Pity the plight of prospective gubernatorial candidate Tom Birmingham. The Senate president’s greatest strength is that he sucks up money like an Electrolux. By the end of 2000, Birmingham had taken in $2.2 million, money that he can use if he runs for governor. His nearest would-be gubernatorial competitor in the fundraising department is Steve Grossman, who had only $828,834 in his campaign coffers at the end of the year. But Birmingham’s strength as a fundraiser is going to draw attention to the role he plays in the heated debate over how to implement the Clean Elections Law. And that role is likely to be significant. “This is an opportunity to stand up and be recognized,” says Ken White, the executive director of Common Cause of Massachusetts, one of the law’s supporters. “The Senate president will have a considerable amount of sway on how the Clean Elections Law goes forward.”
The law was passed by 67 percent of the electorate in a 1998 statewide referendum and has been under attack in the legislature ever since. In its current form, compliance is optional for candidates, but gubernatorial hopefuls who agree to adhere to the law’s spending and contribution limits — and who qualify by raising 6000 individual contributions of under $100 — are eligible (at least in theory) to up to $1.5 million in distributions from the Massachusetts Clean Elections Fund for the primary campaign. In addition, if non-participating candidates exceed the law’s spending limits, participating candidates could receive up to $2.1 million more in matching funds. This could be a windfall to the candidacies of former state senator Warren Tolman (who’s raised only $72,041) and Secretary of State William Galvin (who’s raised $545,984). It would also benefit US Representative Martin Meehan, who has a congressional-campaign war chest of more than $2 million that he can’t use in a state race under Massachusetts law. Meehan, for one, is already turning up the heat. A sponsor of federal campaign-finance-reform legislation, he is scheduled to address a Faneuil Hall audience on the state and federal reform efforts this Friday, March 23.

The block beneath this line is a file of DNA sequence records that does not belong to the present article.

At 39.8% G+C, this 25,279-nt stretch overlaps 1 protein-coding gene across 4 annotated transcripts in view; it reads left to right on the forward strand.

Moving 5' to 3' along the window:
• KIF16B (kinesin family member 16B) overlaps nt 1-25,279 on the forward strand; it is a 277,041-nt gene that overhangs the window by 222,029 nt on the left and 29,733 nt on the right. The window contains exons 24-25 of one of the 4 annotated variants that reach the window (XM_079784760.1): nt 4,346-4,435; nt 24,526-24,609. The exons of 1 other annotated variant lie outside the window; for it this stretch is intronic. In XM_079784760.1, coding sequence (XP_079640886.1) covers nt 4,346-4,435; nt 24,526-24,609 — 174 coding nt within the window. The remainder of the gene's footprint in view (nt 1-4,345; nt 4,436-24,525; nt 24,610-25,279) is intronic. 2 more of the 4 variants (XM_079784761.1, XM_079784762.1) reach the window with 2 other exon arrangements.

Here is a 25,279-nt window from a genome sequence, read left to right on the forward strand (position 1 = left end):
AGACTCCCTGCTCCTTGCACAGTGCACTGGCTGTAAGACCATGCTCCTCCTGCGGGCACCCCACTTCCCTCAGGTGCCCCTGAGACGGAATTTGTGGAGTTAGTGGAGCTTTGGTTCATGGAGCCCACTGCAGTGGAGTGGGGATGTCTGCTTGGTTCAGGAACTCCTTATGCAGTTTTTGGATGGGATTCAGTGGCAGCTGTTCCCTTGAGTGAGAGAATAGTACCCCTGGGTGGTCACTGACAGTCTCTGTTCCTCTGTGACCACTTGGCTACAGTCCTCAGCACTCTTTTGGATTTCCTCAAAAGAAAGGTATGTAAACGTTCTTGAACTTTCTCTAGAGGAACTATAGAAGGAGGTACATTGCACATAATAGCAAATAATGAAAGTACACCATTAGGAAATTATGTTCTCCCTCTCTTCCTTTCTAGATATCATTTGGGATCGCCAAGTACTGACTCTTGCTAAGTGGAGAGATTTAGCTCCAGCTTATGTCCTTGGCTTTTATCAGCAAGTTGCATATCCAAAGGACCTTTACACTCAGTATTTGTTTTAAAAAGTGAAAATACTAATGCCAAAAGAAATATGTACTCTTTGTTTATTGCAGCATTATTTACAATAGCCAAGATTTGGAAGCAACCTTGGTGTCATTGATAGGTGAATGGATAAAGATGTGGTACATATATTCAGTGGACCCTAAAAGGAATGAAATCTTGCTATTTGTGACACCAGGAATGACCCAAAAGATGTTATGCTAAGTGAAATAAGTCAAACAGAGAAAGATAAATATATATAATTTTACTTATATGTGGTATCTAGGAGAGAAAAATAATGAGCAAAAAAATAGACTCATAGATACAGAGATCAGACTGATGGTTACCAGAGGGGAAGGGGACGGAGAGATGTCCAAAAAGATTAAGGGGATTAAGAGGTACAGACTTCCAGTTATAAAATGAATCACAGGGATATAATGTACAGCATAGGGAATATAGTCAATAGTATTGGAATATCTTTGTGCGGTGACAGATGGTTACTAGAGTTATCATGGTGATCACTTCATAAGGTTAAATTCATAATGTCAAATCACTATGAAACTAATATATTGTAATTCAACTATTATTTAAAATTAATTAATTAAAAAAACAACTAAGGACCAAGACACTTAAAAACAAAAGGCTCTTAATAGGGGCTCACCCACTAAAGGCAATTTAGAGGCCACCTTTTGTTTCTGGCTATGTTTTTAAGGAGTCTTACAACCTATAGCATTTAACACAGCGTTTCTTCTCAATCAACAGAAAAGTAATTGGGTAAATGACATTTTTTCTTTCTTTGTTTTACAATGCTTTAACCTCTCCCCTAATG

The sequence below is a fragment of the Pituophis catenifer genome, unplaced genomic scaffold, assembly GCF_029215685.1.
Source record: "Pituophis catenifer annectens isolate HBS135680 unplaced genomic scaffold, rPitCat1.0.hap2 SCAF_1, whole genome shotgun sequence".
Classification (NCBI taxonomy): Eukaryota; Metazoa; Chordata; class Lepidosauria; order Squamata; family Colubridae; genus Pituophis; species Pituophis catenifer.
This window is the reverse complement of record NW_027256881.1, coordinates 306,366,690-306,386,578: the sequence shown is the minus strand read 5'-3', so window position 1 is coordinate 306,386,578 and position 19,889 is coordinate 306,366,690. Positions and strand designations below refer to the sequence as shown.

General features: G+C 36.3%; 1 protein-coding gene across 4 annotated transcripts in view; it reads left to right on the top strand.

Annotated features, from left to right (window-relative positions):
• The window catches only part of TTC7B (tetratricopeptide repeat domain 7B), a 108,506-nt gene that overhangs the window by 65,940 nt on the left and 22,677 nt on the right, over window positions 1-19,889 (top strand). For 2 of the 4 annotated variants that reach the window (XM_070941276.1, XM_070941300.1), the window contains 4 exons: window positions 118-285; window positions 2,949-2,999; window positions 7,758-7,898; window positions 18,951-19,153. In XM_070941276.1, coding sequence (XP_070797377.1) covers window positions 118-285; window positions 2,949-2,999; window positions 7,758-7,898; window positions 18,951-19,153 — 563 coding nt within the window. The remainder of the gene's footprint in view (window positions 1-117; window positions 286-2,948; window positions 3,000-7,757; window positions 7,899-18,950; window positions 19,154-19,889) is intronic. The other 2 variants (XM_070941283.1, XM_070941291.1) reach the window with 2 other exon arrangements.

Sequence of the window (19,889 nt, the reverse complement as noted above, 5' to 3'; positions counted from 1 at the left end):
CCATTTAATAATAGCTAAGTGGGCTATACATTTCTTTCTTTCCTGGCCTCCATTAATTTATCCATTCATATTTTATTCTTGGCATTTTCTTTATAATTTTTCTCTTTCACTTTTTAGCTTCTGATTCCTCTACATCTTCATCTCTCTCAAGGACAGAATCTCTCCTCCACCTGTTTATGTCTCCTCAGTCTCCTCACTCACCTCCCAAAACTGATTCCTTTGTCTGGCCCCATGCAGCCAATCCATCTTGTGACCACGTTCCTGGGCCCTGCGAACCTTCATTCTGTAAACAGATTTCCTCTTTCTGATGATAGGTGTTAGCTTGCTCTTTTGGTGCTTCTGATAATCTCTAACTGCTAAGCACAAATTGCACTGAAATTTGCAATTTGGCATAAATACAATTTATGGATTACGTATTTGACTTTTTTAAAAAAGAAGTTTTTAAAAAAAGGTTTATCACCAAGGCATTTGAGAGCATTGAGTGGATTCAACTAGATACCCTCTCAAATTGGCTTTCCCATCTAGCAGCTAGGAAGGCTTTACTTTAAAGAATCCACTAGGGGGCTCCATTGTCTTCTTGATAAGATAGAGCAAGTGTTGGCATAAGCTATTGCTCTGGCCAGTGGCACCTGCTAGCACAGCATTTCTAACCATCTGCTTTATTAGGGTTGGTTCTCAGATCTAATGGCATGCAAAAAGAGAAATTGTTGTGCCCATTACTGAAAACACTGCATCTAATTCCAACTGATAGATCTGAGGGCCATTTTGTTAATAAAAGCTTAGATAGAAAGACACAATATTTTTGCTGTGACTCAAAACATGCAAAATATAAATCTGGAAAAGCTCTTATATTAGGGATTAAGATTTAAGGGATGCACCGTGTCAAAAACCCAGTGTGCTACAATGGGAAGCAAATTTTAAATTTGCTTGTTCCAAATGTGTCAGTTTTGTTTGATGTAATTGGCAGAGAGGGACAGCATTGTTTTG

But Beacon Hill lawmakers, including Birmingham, have greeted the popular measure as warmly as farmers on the European continent welcome plague-infested British livestock. Even though the law passed in November 1998, it has yet to be implemented, thanks to the stalling tactics of Birmingham and House Speaker Tom Finneran. First, the two legislators — in a 1998 move seen as targeting former Massachusetts representative Joe Kennedy — helped orchestrate the bill that blocked congressional candidates from using their federal campaign funds in state races. (“We as state members cannot transfer money to a federal account,” Birmingham says. “It ought to be the same either way.”) Then things got especially ugly during the dragged-out budget battle in 1999. Months after the state budget deadline had passed, Birmingham and Finneran wanted Governor Paul Cellucci to support a change to the law that would have let incumbents remain outside the Clean Elections system until just six months before an election. (This would have allowed Birmingham to raise money freely as Senate president, and then receive public money as well.) Cellucci refused. In the tense aftermath of the confrontation, Cellucci charged that Birmingham had threatened to torpedo the financially strapped governor’s request for a $45,000 pay raise if the governor didn’t approve Birmingham’s changes to the Clean Elections Law. He even accused Birmingham of “extortion.” Birmingham denies the charge, but Cellucci’s raise was held up in budget negotiations. (It passed in the next session.)